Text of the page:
Ever show up to a gig and feel like you're part of an elaborate practical joke? First, we discovered that Metro's reserved seating balcony, in which we have happily taken refuge within on many an occasion, was no more. Then, we proceeded to the venue's main floor to find an extremely small batch of punters (about 10) and a clutch of security guards who looked ready to bash somebody, anybody, over the head, just for something to do. It was an odd beginning to the evening, to say the very least.
Our pictures haven't been developed yet, so for now we'll leave you with this promo shot (split into two pieces) of the Watchers. Go see them.
Kent's Party of Helicopters opened what has to be one of the strangest quadruple bills in recent memory. Though there were a grand total of twenty-two people in attendance, the band remained undaunted, slamming straight into a brief-but-deafening set of Queen-gone-wrong prog-metal thunder. They weren't much to watch, save for madman guitarist Jamie Stillman, but their sound was titanic -- a wailing wall of lightning-quick riffs, bulging rhythms and Joe Dennis's solemnly cool and utterly disaffected vocals. A few more folks wandered in as the set progressed, but the majority of Chicagoans once again, missed out on the brutally proficient PoH live experience.
Washington DC's Apes were up next; by this point there were a good seventy-five folks milling about the venue, though a great many of them were frightened away (or to the back of the club, anyway) by lead singer Paul Weil's crowd-assaulting version of the great rock 'n' roll frontman. Simply put, the Apes fucking tore it up; their peculiar brand of organ-driven hardcore was as engaging as it was frightening, yet remained totally inaccessible to the Watchers fans who stumbled in early. Regardless of crowd indifference, the Apes were nothing less that fucking superstars -- make sure to watch out for them the next time they drop in to spread their plague in a town near you.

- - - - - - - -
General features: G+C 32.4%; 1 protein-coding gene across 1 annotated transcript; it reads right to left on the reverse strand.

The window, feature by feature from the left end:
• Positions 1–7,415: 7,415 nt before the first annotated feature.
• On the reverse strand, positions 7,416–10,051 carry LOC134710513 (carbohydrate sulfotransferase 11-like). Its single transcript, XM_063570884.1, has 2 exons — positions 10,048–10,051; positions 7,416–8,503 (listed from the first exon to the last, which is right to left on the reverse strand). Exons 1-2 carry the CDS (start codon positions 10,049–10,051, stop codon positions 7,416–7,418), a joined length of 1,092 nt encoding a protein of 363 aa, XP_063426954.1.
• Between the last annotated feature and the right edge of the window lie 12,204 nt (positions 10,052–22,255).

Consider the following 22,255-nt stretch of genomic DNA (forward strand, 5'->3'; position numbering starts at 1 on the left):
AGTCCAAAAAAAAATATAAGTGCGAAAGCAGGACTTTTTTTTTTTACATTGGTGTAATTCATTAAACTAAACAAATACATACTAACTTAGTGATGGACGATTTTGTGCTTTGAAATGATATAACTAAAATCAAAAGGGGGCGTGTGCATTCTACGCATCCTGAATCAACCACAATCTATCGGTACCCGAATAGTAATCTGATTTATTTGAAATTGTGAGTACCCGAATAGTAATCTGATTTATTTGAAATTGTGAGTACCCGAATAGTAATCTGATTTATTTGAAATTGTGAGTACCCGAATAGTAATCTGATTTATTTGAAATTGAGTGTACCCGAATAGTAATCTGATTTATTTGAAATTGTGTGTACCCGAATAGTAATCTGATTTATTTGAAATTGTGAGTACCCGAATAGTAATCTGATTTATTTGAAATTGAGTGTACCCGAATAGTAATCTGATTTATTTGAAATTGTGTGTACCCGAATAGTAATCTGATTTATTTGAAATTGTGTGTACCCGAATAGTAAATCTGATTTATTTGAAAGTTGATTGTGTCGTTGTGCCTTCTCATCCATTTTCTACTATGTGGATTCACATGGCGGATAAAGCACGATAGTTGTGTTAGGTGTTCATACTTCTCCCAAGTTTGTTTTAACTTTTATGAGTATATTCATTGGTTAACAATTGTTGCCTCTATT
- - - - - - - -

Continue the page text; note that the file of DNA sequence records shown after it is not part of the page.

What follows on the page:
With the freak-rock portion of the show now nothing more than a foregone conclusion, local boys the Eternals showed up to help the ever-growing crowd get funky. Their set was an enjoyable if largely unimpressive blend of sinewy funk-grooves, keyboard doodling and Damon Locks' quasi-rap/R&B vocal rants. Though the crowd reacted with a subdued fervor, it soon became clear that those who came to see PoH and the Apes were wondering what the hell happened, while the rest of the audience was just killing time until the Watchers arrived.
And arrive they did. The Watchers pounced upon the stage like a pack of well-dressed vultures, their sleek shirt-and-tie combos a sharp contrast to the jagged funk contortions in their repertoire. Their lead singer/keyboardist, whose name unfortunately can't be found anywhere in our fact-checking resources, was the real show, tearing about the stage with all the nervous energy of a young David Byrne -- if Byrne had had a rather large Elvis fixation. His buoyant energy was infectious, and he made a marvelous cheerleader/instigator, whipping the crowd into a foaming frenzy as his bandmates threw down rock solid rhythms, stabs of rigid guitar, and multihued splashes of conga and marimba. As The Watchers' set progressed, the energy swelled to a frenzied climax, culminating with the crowd dancing as though they were at the Hacienda watching A Certain Ratio fire through their furious paces. Even the pasty white kids were covered in sweat by the time the Watchers split to drink herbal tea and celebrate a job well done.
They're not going to change the world, but the Watchers look set to get asses shaking and sweat glands pumping from sea to shining sea.
Article by Jason Jackowiak.